Famous, Rich and Hungry shows that poverty exists
Last week I appeared as an on-screen expert in the BBC series Famous, Rich and Hungry, for Sport Relief. The two-part TV series featured eight families struggling to make ends meet. They hosted four privileged celebrities who find out what life's really like on the breadline in Britain.
I was invited to take part because I campaign to stamp out child poverty here at The Children's Society. But perhaps also because I speak openly about my own background. I grew up in a very low-income home and was later an impoverished student single mum, before finding a way out (with many helping hands) a few years ago.
'Expert' or not, I'm not shocked by UK poverty.
Shocking denial of poverty
What does shock me is the widespread denial that UK poverty exists. My mind boggles every time someone questions whether people really are going without in this country. I'm constantly searching for ways to expose the quiet violence that poverty does to their lives. That's why I said yes to the TV company.
Even before the first day of filming, the series was dubbed by the media as 'Celebrity Benefits Street'. I anticipated critical comparisons with the controversial show, which was accused of being voyeuristic, objectifying and degrading.
But such comparisons miss the point. In Famous, Rich and Hungry, eight families bravely offered to share their homes and daily lives with a famous stranger, a nosey camera crew, and millions of viewers. They wanted to speak and be heard. And to their credit, four privileged celebrities were ready to admit that they just might have something to learn.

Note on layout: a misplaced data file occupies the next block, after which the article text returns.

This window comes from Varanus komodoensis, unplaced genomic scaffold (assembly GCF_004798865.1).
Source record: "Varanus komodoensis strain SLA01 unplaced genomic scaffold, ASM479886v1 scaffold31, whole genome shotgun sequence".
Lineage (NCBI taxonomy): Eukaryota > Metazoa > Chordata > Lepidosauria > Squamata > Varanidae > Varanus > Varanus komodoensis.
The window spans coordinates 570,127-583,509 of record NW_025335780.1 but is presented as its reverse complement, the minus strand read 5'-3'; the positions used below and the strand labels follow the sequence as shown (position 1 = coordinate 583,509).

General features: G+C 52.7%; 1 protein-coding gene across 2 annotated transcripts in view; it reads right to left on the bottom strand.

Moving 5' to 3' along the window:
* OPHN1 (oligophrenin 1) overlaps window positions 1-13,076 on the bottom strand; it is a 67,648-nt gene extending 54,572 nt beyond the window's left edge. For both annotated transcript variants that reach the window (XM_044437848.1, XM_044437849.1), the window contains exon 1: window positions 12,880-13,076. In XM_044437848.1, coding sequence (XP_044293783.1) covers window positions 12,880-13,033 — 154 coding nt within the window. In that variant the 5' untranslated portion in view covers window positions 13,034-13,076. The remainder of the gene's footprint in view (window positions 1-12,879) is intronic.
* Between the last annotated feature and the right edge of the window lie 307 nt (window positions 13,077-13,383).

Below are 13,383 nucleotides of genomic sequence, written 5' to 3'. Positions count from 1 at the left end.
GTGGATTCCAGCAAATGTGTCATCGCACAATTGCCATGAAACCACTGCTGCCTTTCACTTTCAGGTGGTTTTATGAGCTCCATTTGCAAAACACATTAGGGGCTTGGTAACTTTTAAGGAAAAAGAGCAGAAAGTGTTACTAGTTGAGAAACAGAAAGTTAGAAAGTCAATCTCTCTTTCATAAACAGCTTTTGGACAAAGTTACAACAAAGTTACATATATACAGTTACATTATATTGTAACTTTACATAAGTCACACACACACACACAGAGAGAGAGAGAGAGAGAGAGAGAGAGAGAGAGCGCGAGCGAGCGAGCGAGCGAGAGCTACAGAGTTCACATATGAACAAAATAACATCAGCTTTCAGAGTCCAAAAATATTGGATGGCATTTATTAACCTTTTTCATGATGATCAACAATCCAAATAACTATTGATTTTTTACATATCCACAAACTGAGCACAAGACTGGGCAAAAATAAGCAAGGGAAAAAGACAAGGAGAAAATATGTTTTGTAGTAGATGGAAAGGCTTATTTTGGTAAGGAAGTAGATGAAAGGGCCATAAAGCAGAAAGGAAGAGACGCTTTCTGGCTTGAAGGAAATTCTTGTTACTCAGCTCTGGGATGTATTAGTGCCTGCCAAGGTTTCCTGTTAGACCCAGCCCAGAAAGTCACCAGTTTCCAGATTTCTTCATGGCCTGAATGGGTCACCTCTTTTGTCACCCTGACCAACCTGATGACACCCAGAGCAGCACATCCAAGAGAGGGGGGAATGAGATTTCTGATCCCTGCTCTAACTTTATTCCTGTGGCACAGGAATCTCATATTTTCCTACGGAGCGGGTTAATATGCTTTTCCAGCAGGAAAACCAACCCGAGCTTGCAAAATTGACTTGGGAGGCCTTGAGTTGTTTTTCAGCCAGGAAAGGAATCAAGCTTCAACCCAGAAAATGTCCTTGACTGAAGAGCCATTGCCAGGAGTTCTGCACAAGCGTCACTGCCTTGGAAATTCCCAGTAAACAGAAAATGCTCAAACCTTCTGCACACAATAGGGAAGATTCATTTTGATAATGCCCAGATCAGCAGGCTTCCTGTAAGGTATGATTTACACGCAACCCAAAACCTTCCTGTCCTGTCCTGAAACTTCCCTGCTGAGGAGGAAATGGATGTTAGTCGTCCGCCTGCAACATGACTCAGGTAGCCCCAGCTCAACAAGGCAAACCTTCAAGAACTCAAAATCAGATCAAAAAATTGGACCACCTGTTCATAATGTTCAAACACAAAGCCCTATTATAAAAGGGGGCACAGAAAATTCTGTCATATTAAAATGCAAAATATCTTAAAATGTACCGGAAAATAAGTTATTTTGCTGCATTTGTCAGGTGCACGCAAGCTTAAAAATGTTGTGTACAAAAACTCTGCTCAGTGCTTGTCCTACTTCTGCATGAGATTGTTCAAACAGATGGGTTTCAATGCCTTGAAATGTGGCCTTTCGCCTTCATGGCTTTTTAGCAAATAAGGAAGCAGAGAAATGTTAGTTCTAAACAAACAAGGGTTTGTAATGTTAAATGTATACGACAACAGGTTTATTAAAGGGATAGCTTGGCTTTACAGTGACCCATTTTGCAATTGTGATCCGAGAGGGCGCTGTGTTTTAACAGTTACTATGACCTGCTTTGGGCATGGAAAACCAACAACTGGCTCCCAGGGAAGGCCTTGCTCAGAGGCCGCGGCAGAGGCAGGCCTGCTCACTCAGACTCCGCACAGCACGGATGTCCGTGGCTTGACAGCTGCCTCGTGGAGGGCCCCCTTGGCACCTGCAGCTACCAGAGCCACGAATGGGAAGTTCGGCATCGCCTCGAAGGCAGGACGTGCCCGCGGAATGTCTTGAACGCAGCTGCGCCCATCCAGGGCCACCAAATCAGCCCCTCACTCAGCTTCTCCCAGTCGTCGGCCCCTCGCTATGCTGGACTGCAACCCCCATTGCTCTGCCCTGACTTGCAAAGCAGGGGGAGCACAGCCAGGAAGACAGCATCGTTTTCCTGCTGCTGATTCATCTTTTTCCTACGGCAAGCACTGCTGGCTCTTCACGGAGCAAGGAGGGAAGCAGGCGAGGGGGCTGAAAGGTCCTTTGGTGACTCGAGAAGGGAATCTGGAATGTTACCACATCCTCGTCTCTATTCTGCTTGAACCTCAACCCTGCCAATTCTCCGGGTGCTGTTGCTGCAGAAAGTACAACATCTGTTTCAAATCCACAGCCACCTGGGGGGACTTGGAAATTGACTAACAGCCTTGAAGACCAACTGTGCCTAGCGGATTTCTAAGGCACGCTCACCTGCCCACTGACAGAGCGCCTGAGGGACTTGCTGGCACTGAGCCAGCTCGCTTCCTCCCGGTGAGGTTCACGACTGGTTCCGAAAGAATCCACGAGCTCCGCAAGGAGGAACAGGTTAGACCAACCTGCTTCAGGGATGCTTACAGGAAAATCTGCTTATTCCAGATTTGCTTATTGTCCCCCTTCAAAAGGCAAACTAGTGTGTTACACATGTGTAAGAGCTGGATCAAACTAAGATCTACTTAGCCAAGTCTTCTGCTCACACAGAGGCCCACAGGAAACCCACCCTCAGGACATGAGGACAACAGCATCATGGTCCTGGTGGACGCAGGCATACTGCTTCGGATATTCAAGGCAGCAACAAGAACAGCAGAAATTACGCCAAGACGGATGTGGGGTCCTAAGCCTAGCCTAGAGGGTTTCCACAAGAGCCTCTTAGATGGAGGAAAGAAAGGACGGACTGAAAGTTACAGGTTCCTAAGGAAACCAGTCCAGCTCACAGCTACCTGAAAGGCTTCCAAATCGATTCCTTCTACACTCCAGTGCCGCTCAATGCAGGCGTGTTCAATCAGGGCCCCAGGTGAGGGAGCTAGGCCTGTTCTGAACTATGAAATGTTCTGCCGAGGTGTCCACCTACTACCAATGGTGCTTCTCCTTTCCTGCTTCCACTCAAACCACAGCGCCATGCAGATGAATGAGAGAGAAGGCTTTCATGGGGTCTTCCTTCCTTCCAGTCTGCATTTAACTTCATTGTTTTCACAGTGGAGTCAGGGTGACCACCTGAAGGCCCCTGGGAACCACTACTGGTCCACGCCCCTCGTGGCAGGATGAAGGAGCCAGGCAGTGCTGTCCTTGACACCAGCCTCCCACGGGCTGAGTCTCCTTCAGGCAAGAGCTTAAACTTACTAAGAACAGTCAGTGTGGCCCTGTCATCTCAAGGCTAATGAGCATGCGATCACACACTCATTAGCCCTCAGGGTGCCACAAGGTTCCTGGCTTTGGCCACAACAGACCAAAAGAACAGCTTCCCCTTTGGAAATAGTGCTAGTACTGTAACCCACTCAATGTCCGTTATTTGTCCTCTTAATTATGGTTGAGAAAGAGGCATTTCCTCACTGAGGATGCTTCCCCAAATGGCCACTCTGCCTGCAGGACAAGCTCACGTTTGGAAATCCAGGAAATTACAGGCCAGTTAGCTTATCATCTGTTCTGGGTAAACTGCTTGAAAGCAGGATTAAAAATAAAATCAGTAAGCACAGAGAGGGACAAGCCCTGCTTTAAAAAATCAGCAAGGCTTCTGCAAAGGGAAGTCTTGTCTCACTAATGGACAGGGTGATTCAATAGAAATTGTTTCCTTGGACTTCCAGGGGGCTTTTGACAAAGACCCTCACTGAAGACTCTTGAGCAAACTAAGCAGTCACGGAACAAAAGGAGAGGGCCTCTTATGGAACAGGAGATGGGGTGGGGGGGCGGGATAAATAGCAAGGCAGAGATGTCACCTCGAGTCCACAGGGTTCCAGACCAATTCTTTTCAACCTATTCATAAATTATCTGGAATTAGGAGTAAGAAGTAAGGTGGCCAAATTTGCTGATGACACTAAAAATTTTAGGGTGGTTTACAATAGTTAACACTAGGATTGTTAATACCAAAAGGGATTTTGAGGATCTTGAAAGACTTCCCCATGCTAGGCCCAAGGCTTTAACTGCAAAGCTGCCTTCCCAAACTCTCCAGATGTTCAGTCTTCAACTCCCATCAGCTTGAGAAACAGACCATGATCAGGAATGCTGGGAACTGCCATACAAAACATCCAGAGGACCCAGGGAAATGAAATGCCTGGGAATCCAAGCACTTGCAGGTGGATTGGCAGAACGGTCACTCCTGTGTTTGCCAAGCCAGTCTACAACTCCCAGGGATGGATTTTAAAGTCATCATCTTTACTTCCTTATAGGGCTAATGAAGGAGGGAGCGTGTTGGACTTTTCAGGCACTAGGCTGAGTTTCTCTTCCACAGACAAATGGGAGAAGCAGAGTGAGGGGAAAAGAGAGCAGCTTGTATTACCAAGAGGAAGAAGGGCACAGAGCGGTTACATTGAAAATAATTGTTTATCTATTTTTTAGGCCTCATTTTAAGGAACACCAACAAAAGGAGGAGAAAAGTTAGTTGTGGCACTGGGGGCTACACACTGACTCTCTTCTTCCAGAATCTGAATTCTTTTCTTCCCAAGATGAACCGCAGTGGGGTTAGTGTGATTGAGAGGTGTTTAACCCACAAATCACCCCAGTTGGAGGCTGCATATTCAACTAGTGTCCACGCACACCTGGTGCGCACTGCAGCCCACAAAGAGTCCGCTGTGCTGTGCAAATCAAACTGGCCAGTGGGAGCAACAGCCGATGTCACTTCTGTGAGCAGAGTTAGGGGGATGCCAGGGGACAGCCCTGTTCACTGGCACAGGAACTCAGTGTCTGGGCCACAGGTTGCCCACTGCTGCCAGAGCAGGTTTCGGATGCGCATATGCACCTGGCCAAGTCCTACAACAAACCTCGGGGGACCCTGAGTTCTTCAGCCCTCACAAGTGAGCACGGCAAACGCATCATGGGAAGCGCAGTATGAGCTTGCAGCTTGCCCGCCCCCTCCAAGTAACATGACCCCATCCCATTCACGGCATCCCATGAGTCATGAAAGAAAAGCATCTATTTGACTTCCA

What the celebrities saw
Cheryl Fergison from EastEnders couldn't contain her tears of rage when she realised her host Paul, who lost his job following a collapsed lung, was spending up to 90% of his meagre income heating just one room through winter.
Writer Rachel Johnson couldn't understand how people in the UK could be struggling to eat properly, but after resorting to begging for 9p on a Deptford street, she changed her mind.
Dragons' Den stalwart Theo Paphitis was outraged when he saw how his hardworking hosts were caught in a vicious debt trap.
Made in Chelsea star Jamie Laing found life with loving single parents who spent most days worrying about how to feed their kids both exhausting and humbling.
Four in 10 don't believe that poverty exists
But educating just four celebrities wasn't really the point either. Millions of us struggle to believe UK poverty is real. The facts are that at least 500,000 turned to food banks last year. Meanwhile more than 3 million families had to choose between heating and eating. Each month, 400,000 people are forced to take high cost payday loans to pay for basics.
Yet four in 10 members of the British public think there's very little poverty in the UK. And even those of us who don't deny it, still sometimes blame individuals, assuming they must be lazy, or guilty of some moral failure.
That's why campaigners like me spend a lot of time in news studios giving the facts and proposing solutions to politicians.
...But it is very real
Behind closed doors in homes up and down the country many people experience life as a daily struggle, because they work for poverty-level wages, have their earnings swallowed by debt, are sick, or devote their lives to caring for small children or sick relatives. Meanwhile millions of us raise an eyebrow and wonder what to believe. Can a TV series like this have all the solutions?
No, of course not. But I’m proud of what Famous, Rich and Hungry has done.
Some people might not like the format of the show, they might not like celebrities or reality TV full stop. But this is the kind of series that reaches millions of us by cutting through so much cynical chatter with the hard truth and real voices. It’s not entertainment. It’s real life.